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Wednesday, March 31, 2010

Spring’s Bounties

Spring the king of seasons is at its peak at the moment. Vegetation which was smarting under the bane of intense cold is back to its full glory. It is amazing to see the change wrought by nature around the house and mesmerizing to feel the beauty unleashed by assorted plants, shrubs and trees.

Spring ushers the rebirth of nature and brings hope to mankind of better days to come. A poet has echoed this sentiment so aptly, “No matter how long the winter spring is sure to follow.”

Around my front lawn lilies are in a rage of full bloom. While enjoying the sight in the fresh morning breeze and closely watching them, I noticed an unbelievable nature’s marvel. There were many reed like stems sprung up almost unobtrusively-in a short span of time- with a stylish bud on top of each stem which has loosened itself into full blossom in three days, first a pair then the third and lastly the fourth exactly in that order.

The few rose bushes, which I have, display a riot of colour not in the yard alone but in my drawing room also. I am crazy about the sight and smell of roses. I carefully remove some partly blossomed ones, cut their stems at an angle and let them float in a wide brimmed glass bowl filled with water. It provides soothing aroma and a visual delight for days together.

Chrysanthemum plants are already showing signs of rejuvenation after the onslaught of winter. ‘Curry Patta ’bush has come up with glistening leaves and tiny white flowers on the ends of the branches which are attracting buzzing bees and flitting butterflies. In due course of time these flowers will mature into seeds and fall along side the bush resurfacing in almost a crop of baby saplings in the rainy season.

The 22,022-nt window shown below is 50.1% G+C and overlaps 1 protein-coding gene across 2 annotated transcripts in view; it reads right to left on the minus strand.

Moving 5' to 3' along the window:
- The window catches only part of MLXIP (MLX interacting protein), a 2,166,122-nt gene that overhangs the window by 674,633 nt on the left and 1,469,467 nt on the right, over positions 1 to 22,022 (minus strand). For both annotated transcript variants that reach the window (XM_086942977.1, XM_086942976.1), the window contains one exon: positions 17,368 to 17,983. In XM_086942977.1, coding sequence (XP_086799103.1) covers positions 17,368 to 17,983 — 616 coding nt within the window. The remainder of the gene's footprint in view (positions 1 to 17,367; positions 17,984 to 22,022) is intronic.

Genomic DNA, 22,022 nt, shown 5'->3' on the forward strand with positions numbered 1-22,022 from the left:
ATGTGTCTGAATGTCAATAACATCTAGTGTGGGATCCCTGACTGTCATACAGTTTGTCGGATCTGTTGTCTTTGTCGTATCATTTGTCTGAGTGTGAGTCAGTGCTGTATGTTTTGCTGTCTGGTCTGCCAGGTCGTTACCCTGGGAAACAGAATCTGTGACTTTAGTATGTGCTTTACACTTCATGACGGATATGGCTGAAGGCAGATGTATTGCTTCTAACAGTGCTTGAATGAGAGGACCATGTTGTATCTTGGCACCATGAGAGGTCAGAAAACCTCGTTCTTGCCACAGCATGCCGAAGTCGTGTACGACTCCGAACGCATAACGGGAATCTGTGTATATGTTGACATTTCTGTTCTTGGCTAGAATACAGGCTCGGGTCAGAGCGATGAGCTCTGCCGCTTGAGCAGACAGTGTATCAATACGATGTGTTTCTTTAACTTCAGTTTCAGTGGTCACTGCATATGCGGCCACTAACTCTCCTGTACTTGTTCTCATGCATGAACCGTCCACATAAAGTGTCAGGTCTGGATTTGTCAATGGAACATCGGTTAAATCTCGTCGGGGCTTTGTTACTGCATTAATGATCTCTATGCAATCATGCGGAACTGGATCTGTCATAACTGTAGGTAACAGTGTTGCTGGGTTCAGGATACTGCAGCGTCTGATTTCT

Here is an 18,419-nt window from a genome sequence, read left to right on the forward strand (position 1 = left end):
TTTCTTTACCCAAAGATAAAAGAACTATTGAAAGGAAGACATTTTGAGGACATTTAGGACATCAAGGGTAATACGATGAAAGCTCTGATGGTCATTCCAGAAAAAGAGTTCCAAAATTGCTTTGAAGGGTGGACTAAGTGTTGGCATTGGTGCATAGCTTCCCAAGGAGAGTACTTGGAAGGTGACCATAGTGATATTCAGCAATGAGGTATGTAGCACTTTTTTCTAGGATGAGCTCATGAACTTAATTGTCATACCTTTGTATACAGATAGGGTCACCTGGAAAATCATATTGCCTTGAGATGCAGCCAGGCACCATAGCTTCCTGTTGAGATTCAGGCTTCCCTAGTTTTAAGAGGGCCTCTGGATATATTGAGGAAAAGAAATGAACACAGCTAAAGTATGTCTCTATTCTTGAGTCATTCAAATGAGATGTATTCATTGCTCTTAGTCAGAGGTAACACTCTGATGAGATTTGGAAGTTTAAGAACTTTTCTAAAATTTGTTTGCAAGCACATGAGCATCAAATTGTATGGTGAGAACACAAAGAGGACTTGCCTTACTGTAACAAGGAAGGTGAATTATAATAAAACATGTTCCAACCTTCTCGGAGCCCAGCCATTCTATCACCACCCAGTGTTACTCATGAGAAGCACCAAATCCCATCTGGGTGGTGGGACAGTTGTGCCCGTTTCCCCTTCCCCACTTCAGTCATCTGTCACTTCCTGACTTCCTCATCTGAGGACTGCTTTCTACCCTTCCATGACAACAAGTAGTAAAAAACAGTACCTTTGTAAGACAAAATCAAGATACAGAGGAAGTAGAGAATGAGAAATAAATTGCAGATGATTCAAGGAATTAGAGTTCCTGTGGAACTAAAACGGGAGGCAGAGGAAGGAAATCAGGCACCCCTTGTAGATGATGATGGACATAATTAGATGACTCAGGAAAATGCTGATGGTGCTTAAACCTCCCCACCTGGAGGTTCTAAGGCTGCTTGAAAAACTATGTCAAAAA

I am an aficionado of growing household herbs and have two potted Aloe Vera which I grow for medicinal purposes. It has multiplied and stalks look healthy and fleshy. In a few days time, I am going to cut the stalks, scoop the flesh from inside and preserve it in the fridge. Where a few months ago stood my Tulsi plant burnt with cold has now a mushrooming of tiny Tulsi saplings. I am waiting for them to grow a bit more before I start using the fresh leaves in my morning cuppa of tea. Mint bed is filling itself again with dark green fresh looking leaves ready for pudina cutney season.

Two huge Neem trees grow along the outer side of my house (mine is a corner house).They too are having new shoots now but after inundating the area with shed leaves to the chagrin of my gardener. The bougainvillea shrubs nearby are in full splendour of pretty looking yellow, pink, red and purple flowers. The squirrels are having a field day scurrying up and down the neem. The cuckoo is already in a joyous mood and coo coos perched on the mango tree budding profusely.

The cycle of renewal is so spontaneous and automatic in nature that we hardly notice its movement. Though we have evolved in the midst of nature but in the race of life have severed our umbilical relationship with it. This sentiment is succinctly expressed by W.H .Davies in his poem ‘Leisure’, where he says “what is this life if, full of care, we have no time to stand and stare.” By abusing the flora and fauna man is inviting its own annihilation. It is heartening that so many organizations are coming forward to save the planet earth through the medium of their various campaigns. I hope they succeed!

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